Unless you work in an industry where the term is commonly used, the notion of “hot work” could mean getting out on a roof in the middle of July. Hot work is defined by the U.S. Chemical Safety Board (CSB) as burning, grinding, cutting, welding or similar spark-producing operations that can ignite fires or explosions, especially around storage tanks that contain flammable materials. Hot work accidents in a variety of industries, including food processing, pulp and paper manufacturing, oil production, fuel storage and waste treatment.
Block O'Toole & Murphy provides legal representation to clients who have experienced all types of injuries on the job -- both physical injuries and other harms that cause damage to our clients. These types of cases involve discrimination, wrongful termination, hostile work environments and other types of prohibited employer behavior under city, state and federal law.
Although people in the U.S. are still dying from exposure to asbestos, it is no longer in common use. This is not the case in India, where asbestos is a $2 billion industry. India is the world’s biggest importer of asbestos, with 100 manufacturing plants that employ at least 300,000 people. The most common use of asbestos in India is in corrugated roof sheets. Asbestos fibers can be released if the sheets are cut or hammered.
More than 50 countries and a variety of labor and medical organizations say that the mineral should be banned. Fibers lodge in the lungs, leading to a variety of cancers and other diseases. By many estimates, 100,000 people die every year in India because of asbestos exposure in the workplace. India’s asbestos industry says that the risks of the substance are exaggerated.
Scaffold accidents occur somewhat frequently in New York City, the construction capital of the world. Scaffold accidents receive a fair amount of media attention because they pose very serious dangers due to the elevated heights that workers work at while on a scaffold. The consequences can be quite severe.
The lawyers at Block O'Toole & Murphy have been privileged to represent many construction workers over the years. Block O'Toole & Murphy has also been fortunate to be in a position to help many elevator accident victims during the last few decades. Today, these attorneys bring you some news about two construction workers who were injured in a dangerous elevator while working at a construction site.
New York personal injury lawyers Daniel P. O'Toole and Stephen J. Murphy of Block O'Toole & Murphy, LLP have once again been named to the Irish Legal 100 for 2014. The Irish Legal 100 is a listing of the leading figures in the law of Irish decent across the entire United States. Its honorees include such luminaries as U.S. Supreme Court Justices John Roberts and Anthony Kennedy, as well as leading practitioners across the country in both public and private practice.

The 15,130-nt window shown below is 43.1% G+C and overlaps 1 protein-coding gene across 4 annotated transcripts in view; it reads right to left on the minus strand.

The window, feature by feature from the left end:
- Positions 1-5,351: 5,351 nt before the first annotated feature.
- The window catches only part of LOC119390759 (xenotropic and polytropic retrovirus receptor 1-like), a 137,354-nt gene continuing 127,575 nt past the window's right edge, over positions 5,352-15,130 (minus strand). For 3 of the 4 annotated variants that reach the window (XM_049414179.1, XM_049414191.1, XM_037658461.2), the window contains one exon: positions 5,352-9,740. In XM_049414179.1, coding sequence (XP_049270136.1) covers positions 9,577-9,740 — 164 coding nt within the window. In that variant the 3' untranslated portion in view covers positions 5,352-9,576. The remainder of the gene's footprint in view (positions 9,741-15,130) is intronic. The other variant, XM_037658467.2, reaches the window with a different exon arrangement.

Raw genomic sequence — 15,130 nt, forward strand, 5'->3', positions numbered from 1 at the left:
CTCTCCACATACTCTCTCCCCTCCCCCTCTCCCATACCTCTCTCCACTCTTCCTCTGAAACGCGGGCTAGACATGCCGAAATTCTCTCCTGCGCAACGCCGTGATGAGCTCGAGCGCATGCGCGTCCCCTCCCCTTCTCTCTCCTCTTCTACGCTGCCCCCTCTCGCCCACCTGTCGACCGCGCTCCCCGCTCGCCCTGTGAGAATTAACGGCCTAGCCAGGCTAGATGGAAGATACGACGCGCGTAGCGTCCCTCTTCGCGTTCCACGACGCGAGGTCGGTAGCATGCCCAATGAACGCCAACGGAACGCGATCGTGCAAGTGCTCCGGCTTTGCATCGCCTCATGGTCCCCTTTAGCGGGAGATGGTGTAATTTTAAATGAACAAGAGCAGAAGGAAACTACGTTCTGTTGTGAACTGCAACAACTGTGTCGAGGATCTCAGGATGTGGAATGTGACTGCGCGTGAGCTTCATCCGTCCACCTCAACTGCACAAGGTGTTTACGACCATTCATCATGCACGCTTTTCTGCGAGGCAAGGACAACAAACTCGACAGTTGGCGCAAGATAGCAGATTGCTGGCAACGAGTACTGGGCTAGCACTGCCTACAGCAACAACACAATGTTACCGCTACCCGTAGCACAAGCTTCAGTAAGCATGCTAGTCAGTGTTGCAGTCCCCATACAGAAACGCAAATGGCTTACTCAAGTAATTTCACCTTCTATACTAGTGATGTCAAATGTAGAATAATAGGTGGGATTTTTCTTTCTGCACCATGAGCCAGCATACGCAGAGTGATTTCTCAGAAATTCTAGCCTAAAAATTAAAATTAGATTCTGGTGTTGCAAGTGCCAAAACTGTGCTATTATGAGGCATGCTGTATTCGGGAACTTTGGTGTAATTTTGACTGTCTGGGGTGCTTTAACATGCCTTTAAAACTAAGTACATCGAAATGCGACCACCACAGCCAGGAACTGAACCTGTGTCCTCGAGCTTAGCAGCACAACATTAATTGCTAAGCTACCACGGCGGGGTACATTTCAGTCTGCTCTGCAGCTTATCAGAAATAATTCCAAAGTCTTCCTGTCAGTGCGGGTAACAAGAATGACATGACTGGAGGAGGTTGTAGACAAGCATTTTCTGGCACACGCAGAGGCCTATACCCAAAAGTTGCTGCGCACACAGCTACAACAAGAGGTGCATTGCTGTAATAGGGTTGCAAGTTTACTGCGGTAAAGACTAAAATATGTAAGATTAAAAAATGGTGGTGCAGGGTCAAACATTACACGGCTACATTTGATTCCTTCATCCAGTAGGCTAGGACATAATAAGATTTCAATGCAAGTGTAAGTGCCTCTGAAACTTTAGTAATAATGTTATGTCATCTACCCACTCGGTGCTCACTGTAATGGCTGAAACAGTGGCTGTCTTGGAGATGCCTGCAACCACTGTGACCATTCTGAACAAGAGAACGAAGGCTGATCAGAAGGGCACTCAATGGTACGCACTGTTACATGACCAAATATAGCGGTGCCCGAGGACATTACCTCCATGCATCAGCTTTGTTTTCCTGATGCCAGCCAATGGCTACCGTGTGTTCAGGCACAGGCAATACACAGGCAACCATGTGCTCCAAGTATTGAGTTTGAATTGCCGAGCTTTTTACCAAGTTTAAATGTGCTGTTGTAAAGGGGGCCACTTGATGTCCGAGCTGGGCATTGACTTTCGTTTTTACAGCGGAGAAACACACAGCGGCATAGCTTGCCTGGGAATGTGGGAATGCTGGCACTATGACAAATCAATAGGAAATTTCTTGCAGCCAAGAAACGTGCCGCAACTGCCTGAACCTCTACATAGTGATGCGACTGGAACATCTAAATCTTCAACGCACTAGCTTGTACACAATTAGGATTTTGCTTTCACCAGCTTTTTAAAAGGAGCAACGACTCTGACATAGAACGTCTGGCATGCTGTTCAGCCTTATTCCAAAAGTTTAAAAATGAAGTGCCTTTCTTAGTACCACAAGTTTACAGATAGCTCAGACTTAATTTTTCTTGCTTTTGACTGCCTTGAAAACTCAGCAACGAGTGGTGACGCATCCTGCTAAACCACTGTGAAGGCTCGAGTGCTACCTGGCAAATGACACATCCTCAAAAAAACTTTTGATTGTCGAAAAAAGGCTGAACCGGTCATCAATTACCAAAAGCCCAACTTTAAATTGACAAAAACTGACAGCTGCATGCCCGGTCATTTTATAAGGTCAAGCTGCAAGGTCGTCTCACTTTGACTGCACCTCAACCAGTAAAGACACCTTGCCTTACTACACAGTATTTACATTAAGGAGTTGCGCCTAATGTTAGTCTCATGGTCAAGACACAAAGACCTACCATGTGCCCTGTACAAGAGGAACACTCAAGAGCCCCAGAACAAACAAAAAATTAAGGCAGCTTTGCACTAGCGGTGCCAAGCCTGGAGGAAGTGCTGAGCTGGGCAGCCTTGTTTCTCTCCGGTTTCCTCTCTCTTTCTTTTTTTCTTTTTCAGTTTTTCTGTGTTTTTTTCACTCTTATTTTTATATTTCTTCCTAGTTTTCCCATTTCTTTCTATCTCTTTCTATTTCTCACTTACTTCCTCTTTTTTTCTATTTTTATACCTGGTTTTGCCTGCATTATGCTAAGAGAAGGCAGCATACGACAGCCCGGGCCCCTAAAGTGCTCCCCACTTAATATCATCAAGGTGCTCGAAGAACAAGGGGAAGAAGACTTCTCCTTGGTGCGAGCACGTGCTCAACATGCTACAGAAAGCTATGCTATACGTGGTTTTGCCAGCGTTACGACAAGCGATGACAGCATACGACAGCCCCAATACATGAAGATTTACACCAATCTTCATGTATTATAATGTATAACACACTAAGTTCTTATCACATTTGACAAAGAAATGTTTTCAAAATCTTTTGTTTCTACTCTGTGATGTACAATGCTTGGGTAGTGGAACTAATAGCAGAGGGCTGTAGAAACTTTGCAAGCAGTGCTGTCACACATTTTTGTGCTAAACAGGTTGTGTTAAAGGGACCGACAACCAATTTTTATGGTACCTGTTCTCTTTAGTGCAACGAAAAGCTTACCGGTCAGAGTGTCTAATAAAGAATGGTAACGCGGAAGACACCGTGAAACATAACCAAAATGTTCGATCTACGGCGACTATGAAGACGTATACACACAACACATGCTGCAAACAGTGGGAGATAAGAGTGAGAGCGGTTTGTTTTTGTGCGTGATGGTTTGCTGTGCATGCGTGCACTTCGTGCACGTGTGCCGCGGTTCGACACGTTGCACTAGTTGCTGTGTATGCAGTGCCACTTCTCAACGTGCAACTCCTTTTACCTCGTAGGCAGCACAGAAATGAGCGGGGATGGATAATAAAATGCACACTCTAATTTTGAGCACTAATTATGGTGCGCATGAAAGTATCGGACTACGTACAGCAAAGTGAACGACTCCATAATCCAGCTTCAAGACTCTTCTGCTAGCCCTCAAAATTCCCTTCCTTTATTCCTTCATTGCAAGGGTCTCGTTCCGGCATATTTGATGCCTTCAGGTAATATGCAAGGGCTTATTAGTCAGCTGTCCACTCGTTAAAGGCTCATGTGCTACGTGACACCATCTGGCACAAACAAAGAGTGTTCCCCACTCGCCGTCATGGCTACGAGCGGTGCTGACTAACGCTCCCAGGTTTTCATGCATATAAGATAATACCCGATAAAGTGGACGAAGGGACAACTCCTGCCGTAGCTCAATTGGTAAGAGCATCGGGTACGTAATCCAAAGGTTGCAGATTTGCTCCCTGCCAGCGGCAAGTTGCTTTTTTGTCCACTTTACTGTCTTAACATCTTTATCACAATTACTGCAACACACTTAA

In a previous blog we reviewed the most dangerous industries for workers, reporting that the trucking industry and transportation generally have a significant majority of work-related incidents that cause injury or death. Other dangerous industries with smaller workforces include fishing and farming. Only construction and its allied occupations are close to transportation when it comes to on-the-job dangers.
At the conclusion of the last blog post on this subject, on July 20th, we asked whether people in dangerous occupations such as these were paid for the risks they took. Not surprisingly, the answer is a resounding "no." In addition to low pay, truck drivers endure unpleasant working conditions and have a very unhealthy lifestyle.
Sometimes, failure to properly train employees affects more than the employees involved. The general public can be hurt by such a failure, especially when the business is one that touches the lives of every New Yorker. A recent gas explosion in March is a case in point.
Con Edison, New York City’s gas utility, has admitted that there were problems with its training of workers responsible for installing the plastic pipes that carry gas under the streets of New York. Of the 525 workers trained since 2009, 301 had “lapses” in their qualifications. In March of this year, two buildings in East Harlem exploded, killing eight people. The precise cause of the explosion has not been announced.
The New York construction accident attorneys at Block O'Toole & Murphy are following a developing story that occurred this morning in the Bronx near the Throgs Neck Bridge.
The experienced lawyers at Block O'Toole & Murphy have long recognized the perils associated with construction work. It is one of the many reasons why the attorneys at the firm fight with such fervor to preserve and strengthen worker safety laws in New York. This week, another frightening construction accident showed the need for a continued focus on improving worker safety.